Use the following quote from Act I Scene I to help identify what Mama's internal conflict is. MAMA I ain’t rightly decided. (Thinking. She speaks now with emphasis) Some of it got to be put away for Beneatha and her schoolin’—and ain’t nothing going to touch that part of it. Nothing. (She waits several seconds, trying to make up her mind about something, and looks at RUTH a little tentatively before going on) Been thinking that we maybe could meet the notes on a little old two-story somewhere, with a yard where Travis could play in the summertime, if we use part of the insurance for a down payment and everybody kind of pitch in. I could maybe take on a little day work again, few days a week
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    She is unsure of how she feels about the inheritance check.
    She wants to honor her late husband.
    She wants to please her grandson.
    She wants to purchase new items for their apartment.
    The plot of a story moves as a result of the conflicts faced by various characters.. Read the following passage from Act I, Scene 1, and then identify the conflict demonstrated in this passage. RUTH hesitates, then exits. MAMA stands, at last alone in the living room, her plant on the table before her as the lights start to come down. She looks around at all the walls and ceilings and suddenly, despite herself, while the children call below, a great heaving thing rises in her and she puts her fist to her mouth to stifle it, takes a final desperate look, pulls her coat about her, pats her hat, and goes out. The lights dim down. The door opens and she comes back in, grabs her plant, and goes out for the last time.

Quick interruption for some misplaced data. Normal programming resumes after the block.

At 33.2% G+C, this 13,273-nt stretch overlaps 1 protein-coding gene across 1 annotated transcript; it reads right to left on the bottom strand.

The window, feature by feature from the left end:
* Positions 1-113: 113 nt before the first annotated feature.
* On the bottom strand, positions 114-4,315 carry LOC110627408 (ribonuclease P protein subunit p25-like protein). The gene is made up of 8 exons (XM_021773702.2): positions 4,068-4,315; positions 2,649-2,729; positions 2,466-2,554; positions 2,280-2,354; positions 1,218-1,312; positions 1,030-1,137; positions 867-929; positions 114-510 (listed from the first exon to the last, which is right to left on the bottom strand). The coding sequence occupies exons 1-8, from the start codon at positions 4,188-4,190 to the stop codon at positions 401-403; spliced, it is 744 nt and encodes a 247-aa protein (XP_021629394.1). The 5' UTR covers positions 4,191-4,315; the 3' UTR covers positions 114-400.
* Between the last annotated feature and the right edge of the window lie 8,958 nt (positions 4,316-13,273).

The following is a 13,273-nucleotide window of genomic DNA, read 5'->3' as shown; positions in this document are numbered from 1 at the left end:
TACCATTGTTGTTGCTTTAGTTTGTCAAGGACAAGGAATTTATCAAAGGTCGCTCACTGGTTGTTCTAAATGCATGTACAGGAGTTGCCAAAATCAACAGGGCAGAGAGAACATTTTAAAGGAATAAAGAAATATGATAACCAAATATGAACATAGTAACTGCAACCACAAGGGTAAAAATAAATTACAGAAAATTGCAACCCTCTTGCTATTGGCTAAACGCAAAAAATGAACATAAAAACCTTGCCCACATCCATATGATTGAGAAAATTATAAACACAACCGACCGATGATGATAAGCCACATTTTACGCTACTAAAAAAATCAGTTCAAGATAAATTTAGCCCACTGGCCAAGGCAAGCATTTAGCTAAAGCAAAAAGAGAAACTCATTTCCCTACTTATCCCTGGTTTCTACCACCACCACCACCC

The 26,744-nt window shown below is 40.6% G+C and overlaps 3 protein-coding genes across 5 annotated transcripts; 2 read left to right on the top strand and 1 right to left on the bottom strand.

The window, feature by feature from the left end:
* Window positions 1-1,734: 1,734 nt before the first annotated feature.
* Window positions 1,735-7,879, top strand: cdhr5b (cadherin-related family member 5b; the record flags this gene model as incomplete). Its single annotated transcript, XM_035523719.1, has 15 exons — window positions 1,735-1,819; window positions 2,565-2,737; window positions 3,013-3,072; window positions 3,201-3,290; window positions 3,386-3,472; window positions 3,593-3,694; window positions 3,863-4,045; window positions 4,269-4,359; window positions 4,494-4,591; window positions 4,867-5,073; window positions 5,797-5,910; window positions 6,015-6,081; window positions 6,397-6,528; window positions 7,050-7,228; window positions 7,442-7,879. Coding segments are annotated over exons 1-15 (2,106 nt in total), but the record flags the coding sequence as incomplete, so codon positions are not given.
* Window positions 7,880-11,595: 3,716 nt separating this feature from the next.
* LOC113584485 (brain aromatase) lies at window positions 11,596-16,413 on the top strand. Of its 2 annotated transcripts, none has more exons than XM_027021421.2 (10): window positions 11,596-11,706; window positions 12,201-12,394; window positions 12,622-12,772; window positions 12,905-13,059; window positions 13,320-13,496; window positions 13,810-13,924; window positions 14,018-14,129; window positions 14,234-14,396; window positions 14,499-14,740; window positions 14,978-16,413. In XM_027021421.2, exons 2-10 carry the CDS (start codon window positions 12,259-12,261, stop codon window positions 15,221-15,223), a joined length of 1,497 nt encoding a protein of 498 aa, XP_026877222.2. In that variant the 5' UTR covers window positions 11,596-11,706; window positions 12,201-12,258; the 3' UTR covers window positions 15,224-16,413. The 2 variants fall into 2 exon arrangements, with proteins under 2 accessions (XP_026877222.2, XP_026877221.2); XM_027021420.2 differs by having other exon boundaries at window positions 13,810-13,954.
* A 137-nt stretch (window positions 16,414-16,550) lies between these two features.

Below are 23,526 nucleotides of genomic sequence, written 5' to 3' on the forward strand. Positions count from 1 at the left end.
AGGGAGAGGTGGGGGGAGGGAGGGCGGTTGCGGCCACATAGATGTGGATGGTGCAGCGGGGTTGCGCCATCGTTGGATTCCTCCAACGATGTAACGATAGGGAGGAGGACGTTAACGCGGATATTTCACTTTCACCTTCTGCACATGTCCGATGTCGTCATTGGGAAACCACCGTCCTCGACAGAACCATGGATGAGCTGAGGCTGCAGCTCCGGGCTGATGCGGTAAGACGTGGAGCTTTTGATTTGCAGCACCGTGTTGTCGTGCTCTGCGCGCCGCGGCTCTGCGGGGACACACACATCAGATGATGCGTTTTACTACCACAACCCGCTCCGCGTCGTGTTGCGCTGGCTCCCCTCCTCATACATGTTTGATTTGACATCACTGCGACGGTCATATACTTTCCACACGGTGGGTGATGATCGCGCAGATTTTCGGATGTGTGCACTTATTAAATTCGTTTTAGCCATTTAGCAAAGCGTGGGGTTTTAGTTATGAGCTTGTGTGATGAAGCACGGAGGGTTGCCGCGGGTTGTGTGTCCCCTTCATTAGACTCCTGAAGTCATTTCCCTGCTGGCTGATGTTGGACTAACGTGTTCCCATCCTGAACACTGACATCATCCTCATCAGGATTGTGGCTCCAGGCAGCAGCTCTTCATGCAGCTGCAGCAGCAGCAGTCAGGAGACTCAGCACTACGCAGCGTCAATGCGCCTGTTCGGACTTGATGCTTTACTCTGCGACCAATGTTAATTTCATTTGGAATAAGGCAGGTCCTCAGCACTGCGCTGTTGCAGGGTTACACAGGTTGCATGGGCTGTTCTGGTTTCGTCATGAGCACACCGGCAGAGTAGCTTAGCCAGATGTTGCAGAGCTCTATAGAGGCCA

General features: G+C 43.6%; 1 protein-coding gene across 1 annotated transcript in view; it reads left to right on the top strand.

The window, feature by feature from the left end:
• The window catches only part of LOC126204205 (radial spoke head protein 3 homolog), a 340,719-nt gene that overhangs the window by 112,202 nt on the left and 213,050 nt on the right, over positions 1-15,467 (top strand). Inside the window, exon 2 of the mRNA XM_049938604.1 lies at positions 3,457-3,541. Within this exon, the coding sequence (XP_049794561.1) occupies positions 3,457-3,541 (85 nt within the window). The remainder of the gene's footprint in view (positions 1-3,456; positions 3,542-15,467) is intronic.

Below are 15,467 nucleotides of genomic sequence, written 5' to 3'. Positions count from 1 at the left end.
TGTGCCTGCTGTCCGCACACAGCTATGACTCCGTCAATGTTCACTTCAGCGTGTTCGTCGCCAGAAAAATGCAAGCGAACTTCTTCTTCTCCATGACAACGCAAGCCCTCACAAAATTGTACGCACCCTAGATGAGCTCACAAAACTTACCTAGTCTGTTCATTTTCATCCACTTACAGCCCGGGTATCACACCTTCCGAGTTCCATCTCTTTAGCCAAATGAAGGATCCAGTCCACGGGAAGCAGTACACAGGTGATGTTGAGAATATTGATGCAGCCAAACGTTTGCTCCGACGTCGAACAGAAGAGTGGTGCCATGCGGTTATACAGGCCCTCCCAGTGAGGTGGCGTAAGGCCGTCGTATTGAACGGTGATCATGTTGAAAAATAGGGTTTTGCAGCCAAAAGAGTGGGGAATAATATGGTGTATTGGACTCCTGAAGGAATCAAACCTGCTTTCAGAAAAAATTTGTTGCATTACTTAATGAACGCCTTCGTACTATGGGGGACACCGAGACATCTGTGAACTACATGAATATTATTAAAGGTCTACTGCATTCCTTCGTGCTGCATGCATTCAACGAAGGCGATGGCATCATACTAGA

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    External: Character vs. Nature
    Internal: Character vs. Self
    External: Character vs. Society
    External: Character vs. Character
    The plot of a story moves as a result of the conflicts faced by various characters.. Read the following passage from Act II, Scene 2, and then answer the question that follows. LINDNER (More frustrated than annoyed) No, thank you very much. Please. Well – to get right to the point I – (A giant breath, and he is off at last) I am sure you people must be aware of some of the incidents which have happened in various parts of the city when colored people have moved into certain areas –... Lindner’s comments make known a conflict experienced by the Younger family. What type of conflict is it?
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    External: Character vs. Nature
    Internal: Character vs. Self
    External: Character vs. Society
    External: Character vs. Character